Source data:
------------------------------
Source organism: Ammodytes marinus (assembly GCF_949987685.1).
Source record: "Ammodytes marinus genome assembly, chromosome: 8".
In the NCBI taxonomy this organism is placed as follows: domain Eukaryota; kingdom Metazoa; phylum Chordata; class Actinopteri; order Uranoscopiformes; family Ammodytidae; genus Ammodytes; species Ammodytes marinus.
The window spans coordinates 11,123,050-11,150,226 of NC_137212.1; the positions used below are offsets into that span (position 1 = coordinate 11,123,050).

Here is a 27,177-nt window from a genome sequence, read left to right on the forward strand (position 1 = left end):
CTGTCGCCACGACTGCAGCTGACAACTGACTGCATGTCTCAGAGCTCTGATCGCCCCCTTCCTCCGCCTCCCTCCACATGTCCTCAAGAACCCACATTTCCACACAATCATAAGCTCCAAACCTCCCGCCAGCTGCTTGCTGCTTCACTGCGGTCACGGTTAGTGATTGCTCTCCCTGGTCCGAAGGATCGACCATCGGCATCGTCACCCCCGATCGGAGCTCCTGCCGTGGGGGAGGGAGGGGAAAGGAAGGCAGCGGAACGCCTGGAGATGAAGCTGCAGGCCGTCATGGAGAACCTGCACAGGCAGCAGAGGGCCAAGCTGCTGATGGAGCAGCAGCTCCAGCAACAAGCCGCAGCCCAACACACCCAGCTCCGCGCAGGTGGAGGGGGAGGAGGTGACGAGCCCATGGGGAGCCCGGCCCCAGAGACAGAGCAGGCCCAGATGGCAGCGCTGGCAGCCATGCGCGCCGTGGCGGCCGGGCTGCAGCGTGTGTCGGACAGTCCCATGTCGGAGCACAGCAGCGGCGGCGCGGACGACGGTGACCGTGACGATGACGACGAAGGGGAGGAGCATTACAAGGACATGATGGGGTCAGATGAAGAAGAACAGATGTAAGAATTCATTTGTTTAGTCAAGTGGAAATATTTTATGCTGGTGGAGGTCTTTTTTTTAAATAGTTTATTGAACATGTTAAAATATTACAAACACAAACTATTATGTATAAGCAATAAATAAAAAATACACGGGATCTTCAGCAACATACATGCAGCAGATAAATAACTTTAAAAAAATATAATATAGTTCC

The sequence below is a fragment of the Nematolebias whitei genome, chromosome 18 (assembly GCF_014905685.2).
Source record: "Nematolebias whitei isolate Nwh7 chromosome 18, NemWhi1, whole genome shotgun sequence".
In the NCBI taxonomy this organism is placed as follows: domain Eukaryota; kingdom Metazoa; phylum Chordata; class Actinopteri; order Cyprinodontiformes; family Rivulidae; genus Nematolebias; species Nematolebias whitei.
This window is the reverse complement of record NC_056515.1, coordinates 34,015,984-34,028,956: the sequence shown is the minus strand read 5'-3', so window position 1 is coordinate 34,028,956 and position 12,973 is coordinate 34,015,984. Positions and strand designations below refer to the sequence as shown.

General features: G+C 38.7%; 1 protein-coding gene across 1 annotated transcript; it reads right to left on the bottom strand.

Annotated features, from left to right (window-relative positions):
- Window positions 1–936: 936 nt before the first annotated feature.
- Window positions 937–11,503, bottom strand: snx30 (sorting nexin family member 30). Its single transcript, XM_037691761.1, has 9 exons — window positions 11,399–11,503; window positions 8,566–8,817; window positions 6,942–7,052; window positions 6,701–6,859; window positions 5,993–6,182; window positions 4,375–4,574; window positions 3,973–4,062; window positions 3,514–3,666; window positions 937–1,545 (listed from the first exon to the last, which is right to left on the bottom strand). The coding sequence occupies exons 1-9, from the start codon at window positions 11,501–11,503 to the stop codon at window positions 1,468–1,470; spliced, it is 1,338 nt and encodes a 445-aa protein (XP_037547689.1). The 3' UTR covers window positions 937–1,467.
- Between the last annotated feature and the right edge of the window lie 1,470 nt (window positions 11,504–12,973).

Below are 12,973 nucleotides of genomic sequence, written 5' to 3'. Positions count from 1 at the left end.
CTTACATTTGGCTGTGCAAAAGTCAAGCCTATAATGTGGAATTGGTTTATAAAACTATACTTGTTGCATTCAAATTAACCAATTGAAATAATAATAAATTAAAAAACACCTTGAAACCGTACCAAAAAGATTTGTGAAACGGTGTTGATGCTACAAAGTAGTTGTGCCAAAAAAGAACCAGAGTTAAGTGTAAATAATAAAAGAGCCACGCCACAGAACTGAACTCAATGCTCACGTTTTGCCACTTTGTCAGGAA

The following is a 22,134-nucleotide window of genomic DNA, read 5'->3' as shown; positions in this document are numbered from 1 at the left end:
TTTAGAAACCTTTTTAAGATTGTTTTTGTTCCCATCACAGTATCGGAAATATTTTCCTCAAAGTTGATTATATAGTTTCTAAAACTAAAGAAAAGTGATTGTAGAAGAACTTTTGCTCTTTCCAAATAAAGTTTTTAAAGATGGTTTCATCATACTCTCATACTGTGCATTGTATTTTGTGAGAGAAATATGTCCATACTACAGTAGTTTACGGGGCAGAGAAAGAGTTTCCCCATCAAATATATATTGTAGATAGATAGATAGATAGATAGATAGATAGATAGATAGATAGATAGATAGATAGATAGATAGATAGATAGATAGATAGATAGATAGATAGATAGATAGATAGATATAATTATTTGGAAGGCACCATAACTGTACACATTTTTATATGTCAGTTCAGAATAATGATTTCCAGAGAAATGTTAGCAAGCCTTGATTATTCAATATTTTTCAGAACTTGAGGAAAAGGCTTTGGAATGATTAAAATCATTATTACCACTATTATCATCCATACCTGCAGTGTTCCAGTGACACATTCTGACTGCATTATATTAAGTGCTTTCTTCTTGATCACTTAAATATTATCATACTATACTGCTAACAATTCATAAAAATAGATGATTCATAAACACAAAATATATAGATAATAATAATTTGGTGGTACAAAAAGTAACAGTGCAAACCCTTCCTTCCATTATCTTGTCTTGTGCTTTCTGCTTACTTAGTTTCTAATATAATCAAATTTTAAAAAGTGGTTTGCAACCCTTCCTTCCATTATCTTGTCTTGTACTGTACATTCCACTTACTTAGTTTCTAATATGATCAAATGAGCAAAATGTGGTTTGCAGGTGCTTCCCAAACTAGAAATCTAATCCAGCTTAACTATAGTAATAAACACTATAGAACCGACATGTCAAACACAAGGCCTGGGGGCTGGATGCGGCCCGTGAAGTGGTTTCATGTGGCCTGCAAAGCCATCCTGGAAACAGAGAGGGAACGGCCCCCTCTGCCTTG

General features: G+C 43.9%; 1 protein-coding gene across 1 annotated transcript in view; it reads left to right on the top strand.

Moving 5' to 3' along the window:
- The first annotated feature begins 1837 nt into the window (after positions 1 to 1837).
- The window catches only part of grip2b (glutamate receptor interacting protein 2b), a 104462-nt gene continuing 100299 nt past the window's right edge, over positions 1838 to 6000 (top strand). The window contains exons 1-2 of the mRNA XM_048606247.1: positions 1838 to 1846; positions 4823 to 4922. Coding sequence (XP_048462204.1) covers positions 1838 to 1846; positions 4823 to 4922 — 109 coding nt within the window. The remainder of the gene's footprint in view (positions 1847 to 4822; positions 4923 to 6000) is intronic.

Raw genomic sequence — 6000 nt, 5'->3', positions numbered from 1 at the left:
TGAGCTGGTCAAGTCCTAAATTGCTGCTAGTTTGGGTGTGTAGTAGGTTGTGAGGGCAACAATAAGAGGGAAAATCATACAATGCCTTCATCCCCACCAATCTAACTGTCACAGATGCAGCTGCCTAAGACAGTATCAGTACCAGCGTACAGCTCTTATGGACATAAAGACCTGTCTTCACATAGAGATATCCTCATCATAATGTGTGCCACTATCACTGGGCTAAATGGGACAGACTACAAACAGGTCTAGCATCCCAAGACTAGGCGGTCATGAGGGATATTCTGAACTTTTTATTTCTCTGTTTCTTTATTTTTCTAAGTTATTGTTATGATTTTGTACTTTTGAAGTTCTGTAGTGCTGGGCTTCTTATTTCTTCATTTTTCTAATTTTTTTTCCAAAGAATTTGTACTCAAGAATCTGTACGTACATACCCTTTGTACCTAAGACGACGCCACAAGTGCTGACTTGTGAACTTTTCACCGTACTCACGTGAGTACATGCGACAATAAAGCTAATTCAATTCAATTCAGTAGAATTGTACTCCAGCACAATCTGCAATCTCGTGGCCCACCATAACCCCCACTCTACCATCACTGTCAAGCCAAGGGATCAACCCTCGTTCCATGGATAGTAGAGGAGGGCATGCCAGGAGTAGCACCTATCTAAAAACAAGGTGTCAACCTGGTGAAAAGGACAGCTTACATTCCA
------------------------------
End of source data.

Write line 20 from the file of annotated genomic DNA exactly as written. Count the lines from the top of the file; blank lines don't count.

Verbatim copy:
General features: G+C 43.9%; 1 protein-coding gene across 1 annotated transcript in view; it reads left to right on the top strand.